I saw the comment on my thirteen-year-old daughter’s Instagram page that read “You are so ugly” before she did. It was from a classmate she didn’t really know, and apparently it was over a boy. My daughter had a boyfriend and there was another girl who liked him.
I had no idea, but apparently the bullying had been going on for a few weeks, and my daughter was too nervous to say anything to me. After having multiple kids go through middle school, I know that there are kids who are comfortable telling a trusted teacher or parent right away if someone is bothering them, and then there are kids who aren’t, because they don’t want to look like they can’t handle it. Many kids will wait to speak until things get really bad, a friend gets help for them, or an adult sees something that makes them dig further.
I hate that it’s a thing, but it is. It’s reality and I want to warn you from one parent to another: Middle school bullying is worse than I thought it would be.
While my daughter was a little upset about the comment, she also seemed used to it. It has been an ongoing thing, unfortunately. She deleted it right away; I told her not to respond. Then I asked her a million questions about what was really going on. Had any of these girls harassed her? Did they follow her around school? Was she scared? Her shoulder shrug told me all I needed to know: yes, this bothered her and it was affecting her school life. I hated that this was something I may have never figured out without seeing the comment on her Instagram first.
My Mama Bear instinct kicked in. I found the girl who left a comment on Instagram and sent her a message. I told her girls should stick together, empower each other and not go after one another because of a boy. I added she was probably a lot nicer than she was acting, and that she should do better. Was that the right thing for me to do to step in and defend my daughter, I don’t know?
She and a few of her friends blew my DMs up with hateful messages telling me I was ugly, I needed a nose job, and they felt sorry for me and my daughter because we were disgusting.
I didn’t respond to them, and then I called the school to let them know what was going on. They took it seriously, and I’m not sure how, but those girls never bothered my daughter again.
Something similar happened to my son in middle school. There was another boy who had been harassing him for years, and I didn’t know until my son had enough and punched him in the face one day during gym class. He was suspended, and when I went to pick him up from school, the teacher and principal who were waiting with him told me that this boy had been bothering him for a long time but of course, hitting him in the face wasn’t okay and he had to be punished. After a few hours of pressing, my son told me that the boy had repeatedly gotten in his face after making fun of him and said, “You’d never hit me, you are such a weak little sh*t.”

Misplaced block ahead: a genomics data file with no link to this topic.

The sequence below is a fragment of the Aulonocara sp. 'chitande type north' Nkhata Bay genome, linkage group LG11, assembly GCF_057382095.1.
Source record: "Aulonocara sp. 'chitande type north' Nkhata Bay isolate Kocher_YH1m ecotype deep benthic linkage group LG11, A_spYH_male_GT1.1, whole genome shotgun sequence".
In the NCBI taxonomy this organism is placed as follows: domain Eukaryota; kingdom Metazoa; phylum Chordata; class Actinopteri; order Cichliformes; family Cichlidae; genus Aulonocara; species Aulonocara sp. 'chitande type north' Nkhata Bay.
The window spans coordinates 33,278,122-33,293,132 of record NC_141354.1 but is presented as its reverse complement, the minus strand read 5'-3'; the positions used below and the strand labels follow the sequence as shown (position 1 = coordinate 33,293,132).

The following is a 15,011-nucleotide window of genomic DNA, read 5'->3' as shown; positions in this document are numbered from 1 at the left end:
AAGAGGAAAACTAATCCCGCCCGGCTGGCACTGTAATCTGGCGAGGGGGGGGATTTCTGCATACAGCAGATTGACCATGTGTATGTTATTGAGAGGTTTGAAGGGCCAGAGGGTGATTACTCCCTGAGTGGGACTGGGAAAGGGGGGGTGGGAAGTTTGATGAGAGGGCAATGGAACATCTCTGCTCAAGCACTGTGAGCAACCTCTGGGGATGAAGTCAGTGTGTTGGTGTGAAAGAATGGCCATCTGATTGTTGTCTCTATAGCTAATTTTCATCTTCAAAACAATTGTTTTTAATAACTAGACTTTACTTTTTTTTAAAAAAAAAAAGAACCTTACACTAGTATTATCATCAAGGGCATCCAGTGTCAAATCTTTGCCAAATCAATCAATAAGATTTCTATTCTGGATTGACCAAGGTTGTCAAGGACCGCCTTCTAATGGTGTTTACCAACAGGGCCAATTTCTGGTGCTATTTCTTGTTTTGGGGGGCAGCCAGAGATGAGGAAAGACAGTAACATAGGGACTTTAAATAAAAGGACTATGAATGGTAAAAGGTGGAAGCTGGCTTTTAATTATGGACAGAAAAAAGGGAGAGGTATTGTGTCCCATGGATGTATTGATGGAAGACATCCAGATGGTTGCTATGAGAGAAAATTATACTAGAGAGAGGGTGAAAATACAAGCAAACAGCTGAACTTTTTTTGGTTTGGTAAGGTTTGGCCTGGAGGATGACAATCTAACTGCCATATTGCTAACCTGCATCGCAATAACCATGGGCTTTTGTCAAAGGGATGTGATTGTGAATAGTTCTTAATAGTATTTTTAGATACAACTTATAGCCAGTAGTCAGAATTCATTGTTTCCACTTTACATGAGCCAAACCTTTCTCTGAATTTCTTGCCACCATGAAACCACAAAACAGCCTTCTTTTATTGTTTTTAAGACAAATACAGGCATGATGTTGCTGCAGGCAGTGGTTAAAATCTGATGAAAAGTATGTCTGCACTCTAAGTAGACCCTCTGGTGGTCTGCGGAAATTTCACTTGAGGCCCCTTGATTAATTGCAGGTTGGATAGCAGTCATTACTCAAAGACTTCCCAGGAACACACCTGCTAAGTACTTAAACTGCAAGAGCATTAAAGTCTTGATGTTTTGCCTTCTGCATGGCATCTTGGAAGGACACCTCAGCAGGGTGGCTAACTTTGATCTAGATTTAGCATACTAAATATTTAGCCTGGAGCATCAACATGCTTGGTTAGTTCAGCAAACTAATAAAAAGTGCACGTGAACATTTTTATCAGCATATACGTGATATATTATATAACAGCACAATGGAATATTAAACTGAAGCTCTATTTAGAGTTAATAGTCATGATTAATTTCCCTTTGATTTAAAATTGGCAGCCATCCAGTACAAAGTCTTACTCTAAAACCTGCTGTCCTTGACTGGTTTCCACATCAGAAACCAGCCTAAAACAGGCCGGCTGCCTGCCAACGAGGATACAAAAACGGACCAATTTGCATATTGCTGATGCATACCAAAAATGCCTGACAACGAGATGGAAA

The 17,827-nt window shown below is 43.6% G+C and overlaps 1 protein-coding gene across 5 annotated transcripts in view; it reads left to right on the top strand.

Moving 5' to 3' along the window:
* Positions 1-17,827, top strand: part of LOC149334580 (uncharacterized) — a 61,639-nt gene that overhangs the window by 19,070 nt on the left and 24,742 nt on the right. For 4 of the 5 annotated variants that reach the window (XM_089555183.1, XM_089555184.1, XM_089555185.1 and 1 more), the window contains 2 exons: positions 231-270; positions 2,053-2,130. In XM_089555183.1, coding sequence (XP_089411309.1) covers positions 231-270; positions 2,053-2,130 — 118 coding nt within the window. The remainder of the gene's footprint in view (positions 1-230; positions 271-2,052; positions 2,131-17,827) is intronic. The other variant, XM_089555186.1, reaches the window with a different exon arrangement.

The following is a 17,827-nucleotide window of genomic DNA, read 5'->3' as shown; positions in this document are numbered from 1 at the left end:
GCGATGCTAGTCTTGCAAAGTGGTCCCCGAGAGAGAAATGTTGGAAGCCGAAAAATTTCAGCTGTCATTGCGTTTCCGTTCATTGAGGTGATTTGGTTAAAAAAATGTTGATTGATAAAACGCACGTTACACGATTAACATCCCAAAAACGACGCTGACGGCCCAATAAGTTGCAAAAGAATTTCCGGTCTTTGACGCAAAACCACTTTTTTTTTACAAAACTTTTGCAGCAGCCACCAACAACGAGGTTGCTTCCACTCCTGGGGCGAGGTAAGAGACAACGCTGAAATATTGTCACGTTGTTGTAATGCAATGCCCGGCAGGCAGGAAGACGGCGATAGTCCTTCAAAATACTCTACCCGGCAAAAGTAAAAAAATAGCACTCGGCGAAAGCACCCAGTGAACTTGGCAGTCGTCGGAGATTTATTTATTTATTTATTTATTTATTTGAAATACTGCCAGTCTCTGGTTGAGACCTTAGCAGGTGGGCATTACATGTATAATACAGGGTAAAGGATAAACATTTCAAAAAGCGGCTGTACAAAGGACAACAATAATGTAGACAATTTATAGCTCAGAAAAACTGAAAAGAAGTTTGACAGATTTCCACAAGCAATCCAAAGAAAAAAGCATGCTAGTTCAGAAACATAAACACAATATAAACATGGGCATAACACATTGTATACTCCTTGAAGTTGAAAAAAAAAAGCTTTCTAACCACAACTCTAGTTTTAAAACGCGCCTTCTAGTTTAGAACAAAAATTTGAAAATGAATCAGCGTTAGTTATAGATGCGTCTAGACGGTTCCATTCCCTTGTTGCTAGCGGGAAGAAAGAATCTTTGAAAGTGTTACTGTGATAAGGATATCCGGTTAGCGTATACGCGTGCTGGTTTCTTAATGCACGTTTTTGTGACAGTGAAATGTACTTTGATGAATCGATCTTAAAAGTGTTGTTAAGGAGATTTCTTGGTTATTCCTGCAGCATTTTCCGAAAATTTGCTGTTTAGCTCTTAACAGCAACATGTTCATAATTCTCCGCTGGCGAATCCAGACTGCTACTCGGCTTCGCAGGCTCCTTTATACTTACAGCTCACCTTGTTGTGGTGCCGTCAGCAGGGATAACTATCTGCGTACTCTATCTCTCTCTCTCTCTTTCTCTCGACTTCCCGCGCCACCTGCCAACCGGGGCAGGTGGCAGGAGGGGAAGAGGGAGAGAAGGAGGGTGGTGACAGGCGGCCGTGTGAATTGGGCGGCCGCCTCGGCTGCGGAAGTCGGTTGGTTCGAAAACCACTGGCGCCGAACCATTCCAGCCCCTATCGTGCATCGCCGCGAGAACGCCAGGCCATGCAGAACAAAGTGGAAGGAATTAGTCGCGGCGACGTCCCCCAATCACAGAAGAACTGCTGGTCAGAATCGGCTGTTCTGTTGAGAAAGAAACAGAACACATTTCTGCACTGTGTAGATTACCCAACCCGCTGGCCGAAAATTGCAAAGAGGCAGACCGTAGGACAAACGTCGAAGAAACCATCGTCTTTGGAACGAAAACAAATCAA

These kids were all around 13 years old. According to teachers, they weren’t “bad” kids. And after their parents found out about what they’d done, the behavior stopped.
I know there are kids who have experiences that are a lot worse than my kids, but I was stunned about how rampant middle school bullying was. As my children have gotten older, they’ve told me more stories. My daughter has a friend who changed schools because of bullying, and my son knows someone who dropped out of high school because the harassment wouldn’t stop.
From a parent who has been there and had absolutely no idea what was going on until we were ‘“in” it, I learned really quickly to check my kids’ social media all the time. To talk to them every day about what was going on in school, and to remind them they’re not above anyone else and if they ever have a question in their mind whether something they might say or do could hurt someone, they need to stop.
The bad news is middle school was worse than I thought. The good news is the more I knew and the more I paid attention, the better it got. For my kids, and for me.